In his droll fashion, Stein draws attention to a key fact that should not be overlooked, namely that the ultimate beneficiary of the so-called "Arab Spring" is likely to be Ahmadinejad's Iran.
"Egypt," Stein points out,
'is now rapidly becoming anti-Israel, pro-Iran, pro the Iranian-sponsored terrorist group Hamas, and very far from being pro-human rights. They are arresting businessmen right and left....
The most potent of the political forces in Egypt, the Muslim Brotherhood, hates the United States, loathes Israel, condemns the killing of bin Laden (whom they praised as a martyr), and have been wedded to terror for their entire existence.
Oh, P.S, they are closely connected with Adolph Hitler.
They will probably take over Egypt completely sooner or later.
As the terrorist government of Syria cracks down on its own people, the U.N. Security Council does exactly nothing about it.'He continues:
We are going to lose our pals in Bahrain - not nice guys, but pals of the U.S.A. anyway - and we are going to lose our pals in Yemen, and it will possibly have an actual al Qaeda government.
There is a gigantic regional coup by Iran taking place. We are doing very little, if anything, to stop it.
We are going to regret helping the Egyptians kick out Mubarak as much as we regret helping Khomeini force out the Shah.
You can call it "Arab Spring" if you want. But with Iran now the regional superpower, it is a lot more like an extremely bleak Mideast winter.'http://www.cbsnews.com/stories/2011/05/15/sunday/main20063017.shtml#ixzz1Mq8NrACn
(hat tip: Yisrael Medad)
Back in 1979, in an article entitled "Iran & Islam," Chaim Herzog wrote, regarding the events of 1979 that saw the fall of the Shah and the advent to power of the late Ayatollah Ruhollah Khomeini:
"We are witness today to a very strange and interesting phenomenon which bodes ill for Western society. It is the return to an extreme fanatic form of orthodoxy in Islam .... This extreme religious fanatical movement, covering vast and important areas of the world, couple as it is with a radical form of xenophobia ... bodes ill for the world.
The current developments in the Middle East must also be seen in the context of the Arab attitudes to the minorities living in the Arab world...
The outside world dare not ignore the .developments in the Middle East caused by the rise of extreme fanatical orthodoxy, especially when this is linked to the acquisition of nuclear capabilities....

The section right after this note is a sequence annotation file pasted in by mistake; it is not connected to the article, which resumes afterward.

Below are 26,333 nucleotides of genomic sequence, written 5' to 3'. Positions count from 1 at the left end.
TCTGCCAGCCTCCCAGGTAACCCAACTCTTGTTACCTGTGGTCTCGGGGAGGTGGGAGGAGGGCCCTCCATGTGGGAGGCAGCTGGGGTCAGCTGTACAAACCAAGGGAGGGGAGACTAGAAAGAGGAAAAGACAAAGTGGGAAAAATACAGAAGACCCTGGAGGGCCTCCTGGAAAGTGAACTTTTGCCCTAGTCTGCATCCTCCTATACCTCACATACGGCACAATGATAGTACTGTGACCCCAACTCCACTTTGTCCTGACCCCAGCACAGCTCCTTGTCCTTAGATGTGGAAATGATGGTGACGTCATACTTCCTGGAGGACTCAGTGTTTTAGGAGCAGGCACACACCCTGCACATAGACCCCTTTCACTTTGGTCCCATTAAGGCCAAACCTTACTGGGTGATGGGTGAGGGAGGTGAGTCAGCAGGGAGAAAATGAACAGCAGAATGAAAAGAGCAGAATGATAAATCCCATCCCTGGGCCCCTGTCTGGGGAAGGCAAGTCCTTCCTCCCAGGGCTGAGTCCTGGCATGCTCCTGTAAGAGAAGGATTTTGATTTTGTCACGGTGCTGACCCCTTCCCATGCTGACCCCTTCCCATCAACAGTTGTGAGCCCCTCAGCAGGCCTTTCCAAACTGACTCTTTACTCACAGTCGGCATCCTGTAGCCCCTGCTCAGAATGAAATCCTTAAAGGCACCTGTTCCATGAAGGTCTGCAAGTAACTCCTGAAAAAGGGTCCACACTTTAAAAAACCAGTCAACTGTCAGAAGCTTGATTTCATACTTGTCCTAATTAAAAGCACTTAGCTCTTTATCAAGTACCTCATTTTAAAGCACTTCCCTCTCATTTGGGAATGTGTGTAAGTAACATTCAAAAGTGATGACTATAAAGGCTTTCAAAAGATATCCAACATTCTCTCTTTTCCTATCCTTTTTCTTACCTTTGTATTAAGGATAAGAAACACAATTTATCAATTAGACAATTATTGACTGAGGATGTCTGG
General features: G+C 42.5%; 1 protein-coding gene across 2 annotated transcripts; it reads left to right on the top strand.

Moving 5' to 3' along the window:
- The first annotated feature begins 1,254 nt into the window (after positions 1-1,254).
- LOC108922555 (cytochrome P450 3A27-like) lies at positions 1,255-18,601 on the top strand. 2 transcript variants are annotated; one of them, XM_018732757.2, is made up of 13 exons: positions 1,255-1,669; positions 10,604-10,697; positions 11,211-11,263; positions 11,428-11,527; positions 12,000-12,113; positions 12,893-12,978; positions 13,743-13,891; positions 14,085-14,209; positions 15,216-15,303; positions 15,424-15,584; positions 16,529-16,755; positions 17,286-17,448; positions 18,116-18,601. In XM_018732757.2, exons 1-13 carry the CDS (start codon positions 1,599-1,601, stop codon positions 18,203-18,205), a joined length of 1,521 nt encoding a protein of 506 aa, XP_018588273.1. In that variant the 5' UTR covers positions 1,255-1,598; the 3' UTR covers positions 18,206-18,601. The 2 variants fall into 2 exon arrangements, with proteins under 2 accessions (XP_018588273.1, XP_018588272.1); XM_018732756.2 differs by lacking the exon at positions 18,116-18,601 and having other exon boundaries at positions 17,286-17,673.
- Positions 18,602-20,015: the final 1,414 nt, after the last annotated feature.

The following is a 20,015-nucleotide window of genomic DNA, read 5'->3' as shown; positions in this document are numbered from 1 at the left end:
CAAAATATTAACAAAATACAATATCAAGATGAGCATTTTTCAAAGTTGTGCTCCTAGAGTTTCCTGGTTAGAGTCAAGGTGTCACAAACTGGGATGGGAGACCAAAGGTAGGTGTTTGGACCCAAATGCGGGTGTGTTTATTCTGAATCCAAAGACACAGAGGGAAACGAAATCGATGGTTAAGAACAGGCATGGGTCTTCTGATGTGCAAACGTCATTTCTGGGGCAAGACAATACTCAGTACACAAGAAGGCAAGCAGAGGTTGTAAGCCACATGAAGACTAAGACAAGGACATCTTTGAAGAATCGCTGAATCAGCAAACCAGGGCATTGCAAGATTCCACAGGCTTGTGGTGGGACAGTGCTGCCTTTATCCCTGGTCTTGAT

This sombre picture, with the very dangerous possibilities emerging therefrom, must bring into sharper focus for those concerned with the defence of the West in the Middle East. It's the only stable regime, where the government rules the generals, and not vice versa, where the orderly transfer of powers in a democratically elected parliament is the order of the day, and where a military force of proven quality and ability exists and is prepared to fight for what it believes. It will be essential for many of the Arabists in the U.S. Department of State and the Chancelleries of Western Europe to break away from their prejudices and make a realistic evaluation of the new situation in the Middle East.
The main hinge of Western defence until now was Iran, but it no longer occupies that position.... Political stability ... [is] concentrated today in only one country in the Middle East, namely, Israel....
[A peace treaty] cannot ... be established at the expense of Israel, because on no account should such a process weaken Israel in any way within the global strategy of the area. Israel's importance to the West ... has grown immeasurably as a result of events in Iran....'(Source: Australia-Israel Review, February 4-28, 1979, pp. 10-12.)
Thirty-two years later, the late President Herzog's words echo with a special resonance ...
I think it was Mark Steyn who, more recently, warned that the impact of the 1979 Iranian Revolution on other countries will eclipse those of the French Revolution in their day.
We'd better start believing it.